Making wireless networks actually work

Michiel van der Maas, Global Head of Sales


Let’s face it: at some point, we’ve all tried to cut costs by cutting corners. Usually, we get what we pay for. And it’s no different when it comes to LTE/5G. Many companies have attempted to add wireless connectivity to their networks by plugging a retail SIM card dongle into their router... and found the results, well, less than optimal.


The plain fact: business-grade LTE/5G connectivity is about a lot more than a router and data plan. It’s about bandwidth availability and reliability. Access to more than one network. And most of all, it’s about the environmental context: things like landscape and signal penetration.

LTE/5G should be simple to use—but that doesn’t mean it’s simple to set up. Without professional planning, an entire SD-WAN over wireless strategy could be derailed by one metal door in the wrong place.


In today’s blog, we’ll look at the added value a professional installation brings you. And how the total cost stays competitive. Because unlike a plug-and-pray solution, it just works.


Blue Wireless engineers - always making sure your wireless works

The bright side of a homebrewed setup with SIM


First, note that the simple solution above—buying an off-the-shelf SIM-enabled router and data plan—isn’t always bad. In a place with dense 5G coverage, plenty of choice of providers, and plain-vanilla internet access is the only connectivity you need, this low-cost setup is better than nothing; even patchy coverage with the odd minute of downtime can be acceptable.


But that’s probably not the situation you have. Your goal is to bring LTE/5G to a more challenging place: a vessel offshore, a pop-up building, a busy industrial site, a remote location. And your connection needs go beyond looking at web pages: you’re probably trying to run a VPN or SD-WAN, a virtual network for your business using the public infrastructure as internet underlay. And that kind of network isn’t tolerant of constant disconnects, or even occasional go-slows.

At least going homebrew is cheap. But cheap is a problem too.


Shortcuts in connectivity might short-circuit your business


It’s cheap because it’s limited. A SIM card dongle will connect to one network only—usually the network that sold you the dongle. There’s no failover to another provider when that network is out of range. (Or just plain out.) And the router it’s connected to will usually be in your server closet—not the best environment for a clear 5G signal.


Most problematic for businesses, a DIY setup won’t have any Service Level Agreement for things like uptime and bandwidth. For many SD-WAN users, that’s a no-no, because that SD-WAN is how they get their work done: it’s mission-critical. They can’t operate without it.


All this adds up to one finding: a dongle + data plan from one carrier isn’t suitable for your primary business connectivity. Occasional and temporary emergencies? Perhaps. But why risk it?

 

Side note: the nail-biting tension of Doing It Yourself


LTE/5G isn’t just for giant industrial sites or ocean liners. Let’s say you’re a small but innovative company engaging with customers through “showcases”: pop-up buildings at a specific place for a limited time. Like a property company setting up a marketing suite next to a construction site, or a parked trailer at an exhibition.


Many companies see this as the right time to try a DIY approach—and regret it later. Because with a single point of failure—one SIM card, one data plan, one network providing best-effort coverage—any break in service means Game Over. And if the event is time-limited, like a trade show, one lost day can mean missing a year’s worth of sales.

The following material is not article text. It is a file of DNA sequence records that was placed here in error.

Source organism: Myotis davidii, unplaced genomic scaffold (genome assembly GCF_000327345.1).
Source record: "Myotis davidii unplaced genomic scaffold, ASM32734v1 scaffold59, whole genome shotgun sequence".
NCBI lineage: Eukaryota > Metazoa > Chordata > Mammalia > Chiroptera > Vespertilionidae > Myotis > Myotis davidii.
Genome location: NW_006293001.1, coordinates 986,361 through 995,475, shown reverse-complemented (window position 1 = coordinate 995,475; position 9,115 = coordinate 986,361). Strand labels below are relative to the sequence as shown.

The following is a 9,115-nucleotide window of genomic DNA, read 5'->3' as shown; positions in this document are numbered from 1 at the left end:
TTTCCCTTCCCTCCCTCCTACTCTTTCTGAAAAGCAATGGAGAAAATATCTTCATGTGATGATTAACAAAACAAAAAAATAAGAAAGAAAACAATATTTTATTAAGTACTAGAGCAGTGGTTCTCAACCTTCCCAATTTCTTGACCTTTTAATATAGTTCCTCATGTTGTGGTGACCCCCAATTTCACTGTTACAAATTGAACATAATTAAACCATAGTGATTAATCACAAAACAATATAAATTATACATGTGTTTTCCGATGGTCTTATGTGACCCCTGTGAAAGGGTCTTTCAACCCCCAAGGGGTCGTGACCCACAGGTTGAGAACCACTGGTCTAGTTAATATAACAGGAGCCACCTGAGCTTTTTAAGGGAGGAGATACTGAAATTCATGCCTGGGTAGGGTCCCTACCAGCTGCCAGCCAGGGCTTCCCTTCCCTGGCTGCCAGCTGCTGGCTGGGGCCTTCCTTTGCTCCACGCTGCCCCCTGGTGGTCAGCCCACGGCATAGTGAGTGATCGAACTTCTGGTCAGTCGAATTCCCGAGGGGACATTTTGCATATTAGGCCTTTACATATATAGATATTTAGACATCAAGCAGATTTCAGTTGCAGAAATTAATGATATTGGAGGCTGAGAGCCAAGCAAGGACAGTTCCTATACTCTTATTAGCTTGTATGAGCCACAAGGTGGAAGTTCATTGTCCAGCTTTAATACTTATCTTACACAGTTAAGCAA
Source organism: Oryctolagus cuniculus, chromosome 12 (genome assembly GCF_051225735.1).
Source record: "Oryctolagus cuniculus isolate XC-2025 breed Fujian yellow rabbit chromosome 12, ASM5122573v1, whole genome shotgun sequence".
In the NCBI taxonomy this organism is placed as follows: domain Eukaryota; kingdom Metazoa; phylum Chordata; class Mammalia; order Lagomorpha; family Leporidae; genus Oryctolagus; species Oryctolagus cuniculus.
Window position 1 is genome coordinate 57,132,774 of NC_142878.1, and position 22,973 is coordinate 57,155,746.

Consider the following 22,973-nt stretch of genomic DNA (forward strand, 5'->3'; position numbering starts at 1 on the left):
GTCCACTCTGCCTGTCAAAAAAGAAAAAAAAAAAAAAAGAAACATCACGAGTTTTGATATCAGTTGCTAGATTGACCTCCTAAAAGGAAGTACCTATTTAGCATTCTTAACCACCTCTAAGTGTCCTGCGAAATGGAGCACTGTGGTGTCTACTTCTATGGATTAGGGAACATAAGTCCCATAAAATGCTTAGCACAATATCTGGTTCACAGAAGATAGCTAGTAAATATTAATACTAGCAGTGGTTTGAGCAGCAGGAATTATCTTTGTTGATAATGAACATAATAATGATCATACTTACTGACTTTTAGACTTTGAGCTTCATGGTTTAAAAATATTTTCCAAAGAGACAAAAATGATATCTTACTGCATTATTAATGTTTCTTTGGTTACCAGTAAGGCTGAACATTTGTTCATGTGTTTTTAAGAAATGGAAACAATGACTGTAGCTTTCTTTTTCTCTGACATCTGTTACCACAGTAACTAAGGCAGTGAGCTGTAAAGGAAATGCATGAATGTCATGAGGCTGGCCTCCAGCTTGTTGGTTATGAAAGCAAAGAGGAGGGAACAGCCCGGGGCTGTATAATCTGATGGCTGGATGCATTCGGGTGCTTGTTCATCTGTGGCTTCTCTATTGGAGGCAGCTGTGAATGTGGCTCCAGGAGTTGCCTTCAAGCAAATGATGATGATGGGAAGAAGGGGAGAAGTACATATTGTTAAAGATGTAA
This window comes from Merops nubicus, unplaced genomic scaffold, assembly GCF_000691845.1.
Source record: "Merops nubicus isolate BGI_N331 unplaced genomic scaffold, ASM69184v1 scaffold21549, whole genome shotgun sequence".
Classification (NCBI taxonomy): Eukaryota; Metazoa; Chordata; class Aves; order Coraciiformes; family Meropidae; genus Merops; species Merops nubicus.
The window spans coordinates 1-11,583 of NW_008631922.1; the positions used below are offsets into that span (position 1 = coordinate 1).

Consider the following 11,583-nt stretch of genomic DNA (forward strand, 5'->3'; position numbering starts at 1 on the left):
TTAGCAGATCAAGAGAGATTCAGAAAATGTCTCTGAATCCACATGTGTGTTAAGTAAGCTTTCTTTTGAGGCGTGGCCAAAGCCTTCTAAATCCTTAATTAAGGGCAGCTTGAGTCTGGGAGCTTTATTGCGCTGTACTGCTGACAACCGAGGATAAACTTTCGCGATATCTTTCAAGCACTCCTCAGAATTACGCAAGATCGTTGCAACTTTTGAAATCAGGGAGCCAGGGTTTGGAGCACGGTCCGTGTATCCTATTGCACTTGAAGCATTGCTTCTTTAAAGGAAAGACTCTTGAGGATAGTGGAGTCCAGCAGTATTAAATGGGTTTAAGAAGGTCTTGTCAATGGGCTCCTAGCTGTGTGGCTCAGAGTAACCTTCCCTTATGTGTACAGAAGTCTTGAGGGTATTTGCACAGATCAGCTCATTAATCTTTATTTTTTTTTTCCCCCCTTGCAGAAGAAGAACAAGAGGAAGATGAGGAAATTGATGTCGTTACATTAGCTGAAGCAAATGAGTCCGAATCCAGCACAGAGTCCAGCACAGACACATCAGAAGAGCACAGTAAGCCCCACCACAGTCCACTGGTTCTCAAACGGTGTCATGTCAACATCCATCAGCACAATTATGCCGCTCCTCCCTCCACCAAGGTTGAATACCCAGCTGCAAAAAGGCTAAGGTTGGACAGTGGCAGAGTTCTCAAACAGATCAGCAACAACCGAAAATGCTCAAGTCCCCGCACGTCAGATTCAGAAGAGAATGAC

Managed Fixed Wireless Access for greater business confidence


By seeking expert help, you’ll overcome the riskiest part of doing it yourself: the lack of a “Plan B”, all the backups and failovers that keep your network working even when network traffic gets bottlenecked. It’s called Managed Fixed Wireless Access for LTE/5G. And it provides reliability and SLAs for your connection—just as you probably have an MSP (Managed Service Provider) taking care of your wired network elsewhere.


With MFWA, your router won’t be buried under a server rack: it’ll be strategically placed to get the best signal, using information gathered on a face-to-face visit to your location. (See our previous blog on why a site survey matters). And critically, it’ll offer connections to more than one 5G network: two at minimum, so there’s always a failover if one network hits the skids.


The M of MFWA carries other benefits. As a managed network—watched 24/7 for problems and the unusual patterns that signal them—your provider can offer a proper Service Level Agreement, guaranteeing uptime for your SD-WAN. (Typically, that’s 99.9% availability at 50Mbps, and getting better with each release of the 5G specification.) Meaning you can use LTE/5G with confidence as your primary connectivity option at work, even if “work” for you is an ocean-going vessel calling at fifty ports this year. (Blue Wireless, for example, has roaming agreements that let your connection flit seamlessly between 80 countries.) Take a look at the chart to see all the advantages over a DIY approach.


And here’s the surprise: going MWA can be surprisingly cost-effective, too.


Managed wireless access is ideal for SD-WAN connectivity


Wrapping up: Managed Fixed Wireless Access makes LTE/5G perform


As with most business-critical services, Managed Fixed Wireless Access is most useful when you don’t realise it’s there. Offering guaranteed service levels, it lets your people use your SD-WAN as seamlessly as a hardwired network—without worries, frustrations, or hassle.


If that’s music to your ears—or if you’ve already been burned by a DIY setup—let's talk.


Talk to our experts


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